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Helping to Build a More Attractive Business Climate

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By Lowell L. Kalapa

Lawmakers, as well as administration officials, appear to be celebrating the turnaround in the financial and economic fortunes of the state as tax collections outpace forecasts.
However, that celebration may be a bit premature given the obligations of the state and the burgeoning list of programs and services that have been acquired over the years. Indeed, one of the largest obligations on the plate in the future is the repayment of debt that was issued or refinanced by the past administration. How faint the memories seem to be as we recall the cries for billion dollar capital improvement projects to jump start the economy just a few years ago. Couple all of that debt with the debt that was refinanced as interest rates dropped to all time historic lows and one can only hear the time-bomb ticking.
While refinancing prior debt certainly helped to improve the cash flow in the year or two after the refinancing took place as only interest on the refinanced debt was due, both the principal and interest will have to be paid on that refinanced debt in the coming years. True, the state has a limitation on how much debt service can be encumbered, but until now that limit has not been reached. However, if new debt is issued or interest rates rise, there is the possibility that the debt limit will be reached.
Should it be reached, this would mean that 18.5% of the average of general fund revenues will have to be earmarked for debt service. As the portion of the resources which must go toward paying off debt rises, the portion representing programs and services and salaries paid to the public employees who provide those services must shrink unless, of course, elected officials believe taxes need to be increased.
If mounting debt is not enough of a challenge to lawmakers and administrators, then the rising cost of collective bargaining ought to be a real concern. Lawmakers granted the largest public employee union “binding arbitration” as an alternative to being able to strike. Until this action was taken, binding arbitration was granted only to those units that were thought to provide services of imminent importance to health and safety such as police and fire personnel. The newly granted binding arbitration rights extend this option to personnel who generally provide services that are not necessarily life-threatening should those services not be available. True, having these public workers go out on strike may be inconvenient for taxpayers, but again the lack of the services is not a threat to life and limb.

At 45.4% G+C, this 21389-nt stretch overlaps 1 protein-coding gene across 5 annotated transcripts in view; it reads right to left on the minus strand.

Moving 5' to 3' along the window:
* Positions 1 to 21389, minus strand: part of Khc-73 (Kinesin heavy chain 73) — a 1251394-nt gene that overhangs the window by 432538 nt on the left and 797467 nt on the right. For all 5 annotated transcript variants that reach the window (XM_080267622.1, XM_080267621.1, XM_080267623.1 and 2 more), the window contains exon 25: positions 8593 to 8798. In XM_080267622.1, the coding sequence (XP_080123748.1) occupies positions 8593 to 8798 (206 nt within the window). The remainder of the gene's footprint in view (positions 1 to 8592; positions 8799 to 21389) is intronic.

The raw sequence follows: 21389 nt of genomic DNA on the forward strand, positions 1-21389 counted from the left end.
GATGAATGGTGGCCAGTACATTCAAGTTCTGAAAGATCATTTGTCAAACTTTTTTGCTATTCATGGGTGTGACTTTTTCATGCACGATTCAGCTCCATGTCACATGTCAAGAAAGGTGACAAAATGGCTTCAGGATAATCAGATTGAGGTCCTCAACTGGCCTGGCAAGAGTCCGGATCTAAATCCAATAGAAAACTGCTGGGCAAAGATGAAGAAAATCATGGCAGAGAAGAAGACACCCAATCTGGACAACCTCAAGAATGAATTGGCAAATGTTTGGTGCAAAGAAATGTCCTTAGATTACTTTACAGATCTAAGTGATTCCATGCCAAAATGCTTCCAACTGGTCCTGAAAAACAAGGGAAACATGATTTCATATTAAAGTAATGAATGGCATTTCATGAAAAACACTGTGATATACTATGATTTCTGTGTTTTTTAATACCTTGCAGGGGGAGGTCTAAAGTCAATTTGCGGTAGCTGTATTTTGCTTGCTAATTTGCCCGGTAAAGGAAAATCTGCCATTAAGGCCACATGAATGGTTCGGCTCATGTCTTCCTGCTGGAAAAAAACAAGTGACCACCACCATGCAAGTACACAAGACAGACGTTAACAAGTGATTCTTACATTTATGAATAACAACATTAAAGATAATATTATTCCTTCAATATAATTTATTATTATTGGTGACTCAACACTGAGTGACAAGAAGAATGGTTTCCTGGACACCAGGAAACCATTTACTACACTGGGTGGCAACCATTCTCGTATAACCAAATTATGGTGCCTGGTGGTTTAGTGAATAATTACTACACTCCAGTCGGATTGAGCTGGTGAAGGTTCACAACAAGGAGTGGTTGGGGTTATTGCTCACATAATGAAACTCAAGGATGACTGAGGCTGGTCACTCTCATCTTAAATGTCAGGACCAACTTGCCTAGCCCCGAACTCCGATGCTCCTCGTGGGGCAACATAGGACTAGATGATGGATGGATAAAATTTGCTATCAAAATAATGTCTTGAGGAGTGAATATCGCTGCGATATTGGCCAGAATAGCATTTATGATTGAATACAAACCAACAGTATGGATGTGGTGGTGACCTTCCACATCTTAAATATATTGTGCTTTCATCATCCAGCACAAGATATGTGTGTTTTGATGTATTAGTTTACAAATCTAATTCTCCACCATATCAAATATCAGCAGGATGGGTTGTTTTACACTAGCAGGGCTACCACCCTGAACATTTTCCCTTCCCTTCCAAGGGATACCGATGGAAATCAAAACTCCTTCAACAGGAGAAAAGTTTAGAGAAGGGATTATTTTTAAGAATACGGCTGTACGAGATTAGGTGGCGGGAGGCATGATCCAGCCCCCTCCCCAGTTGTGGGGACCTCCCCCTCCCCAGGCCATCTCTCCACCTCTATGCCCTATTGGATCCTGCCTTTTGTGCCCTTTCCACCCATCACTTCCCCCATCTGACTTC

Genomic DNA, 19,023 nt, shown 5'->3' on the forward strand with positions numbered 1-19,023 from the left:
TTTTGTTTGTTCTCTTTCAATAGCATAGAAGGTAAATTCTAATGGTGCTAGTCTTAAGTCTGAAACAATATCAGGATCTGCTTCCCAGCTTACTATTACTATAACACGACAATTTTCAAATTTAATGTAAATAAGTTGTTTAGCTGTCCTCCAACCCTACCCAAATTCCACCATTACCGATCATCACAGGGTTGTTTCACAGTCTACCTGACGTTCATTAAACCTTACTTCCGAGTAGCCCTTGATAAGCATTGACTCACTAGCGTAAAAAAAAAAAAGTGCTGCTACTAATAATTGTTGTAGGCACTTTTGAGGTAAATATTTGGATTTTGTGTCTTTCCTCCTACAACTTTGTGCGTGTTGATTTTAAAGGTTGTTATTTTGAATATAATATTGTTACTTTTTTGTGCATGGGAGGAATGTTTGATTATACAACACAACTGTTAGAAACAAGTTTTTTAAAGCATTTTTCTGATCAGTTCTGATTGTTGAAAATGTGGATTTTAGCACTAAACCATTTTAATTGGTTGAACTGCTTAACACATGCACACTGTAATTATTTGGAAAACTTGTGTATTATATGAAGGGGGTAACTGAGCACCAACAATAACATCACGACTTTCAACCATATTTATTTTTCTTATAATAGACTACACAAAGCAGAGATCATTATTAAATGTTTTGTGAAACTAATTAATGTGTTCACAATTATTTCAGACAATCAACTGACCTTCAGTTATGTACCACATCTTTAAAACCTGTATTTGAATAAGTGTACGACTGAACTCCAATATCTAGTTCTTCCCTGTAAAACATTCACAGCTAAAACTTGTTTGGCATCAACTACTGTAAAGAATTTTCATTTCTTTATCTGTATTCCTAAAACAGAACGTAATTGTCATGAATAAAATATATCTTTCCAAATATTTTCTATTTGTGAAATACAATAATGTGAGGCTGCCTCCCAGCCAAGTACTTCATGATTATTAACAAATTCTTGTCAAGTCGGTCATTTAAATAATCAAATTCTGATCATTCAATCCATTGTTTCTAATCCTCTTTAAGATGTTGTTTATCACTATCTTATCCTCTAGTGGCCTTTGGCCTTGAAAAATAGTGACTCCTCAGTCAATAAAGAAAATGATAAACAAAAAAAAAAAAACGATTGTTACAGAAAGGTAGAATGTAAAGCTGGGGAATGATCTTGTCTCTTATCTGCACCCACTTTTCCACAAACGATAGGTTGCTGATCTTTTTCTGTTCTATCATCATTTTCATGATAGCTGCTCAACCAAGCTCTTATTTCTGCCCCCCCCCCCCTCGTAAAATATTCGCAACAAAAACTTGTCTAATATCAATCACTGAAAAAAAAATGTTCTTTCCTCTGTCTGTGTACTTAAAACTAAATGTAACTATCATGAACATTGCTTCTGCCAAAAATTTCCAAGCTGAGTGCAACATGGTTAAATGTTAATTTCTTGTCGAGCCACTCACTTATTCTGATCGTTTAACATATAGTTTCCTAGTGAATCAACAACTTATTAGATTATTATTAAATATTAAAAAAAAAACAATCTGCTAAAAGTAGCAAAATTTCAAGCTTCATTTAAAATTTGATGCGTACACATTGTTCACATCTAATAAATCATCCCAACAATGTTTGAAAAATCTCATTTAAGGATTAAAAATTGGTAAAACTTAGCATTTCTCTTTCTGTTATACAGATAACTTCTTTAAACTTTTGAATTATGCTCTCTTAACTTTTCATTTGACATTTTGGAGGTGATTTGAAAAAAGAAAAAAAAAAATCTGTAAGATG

What should be of concern is that based on the track record of agreements that have been subject to binding arbitration in the past, the arbitrators have generally come down in favor of the demands by labor. Management has rarely been awarded its offer. As a result, settlements that are reached by binding arbitration have been generous, if not costly, to the taxpayers who must ultimately foot the bill.
What is ironic is that when collective bargaining was originally approved by the 1968 constitutional convention, the rationale was that public employees should have “the right to strike.” The balance between the right to strike and how much government and ultimately the taxpayers were willing to pay was the impetus behind the drive for the ability of public employees to collectively bargain. The willingness and the ability to pay for negotiated pay increases are at the heart of collective bargaining.
Thus, extending binding arbitration to those units which provide services that are not life or safety threatening violates this relationship or balance between those who provide these services and taxpayers who must foot the bill. As a result, taxpayers can anticipate that the cost for collective bargaining will soar out of control since management will be at a distinct disadvantage in the negotiating process.
With each succeeding negotiation and settlement under binding arbitration for the largest of the public employee unions, the squeeze on resources will become even more pronounced. Taxpayers and elected officials should be concerned, as this cost will loom out of control and well beyond the resources of the state.
Should both the cost of collective bargaining and debt service continue to spiral along this path, the alternatives become quite clear and simple, either resources will have to be increased – read taxes need to be increased – or real and painful cuts will have to be made to state spending.
Regardless of which choice is made, the consequences will come at the expense of the taxpayer unless changes are made.

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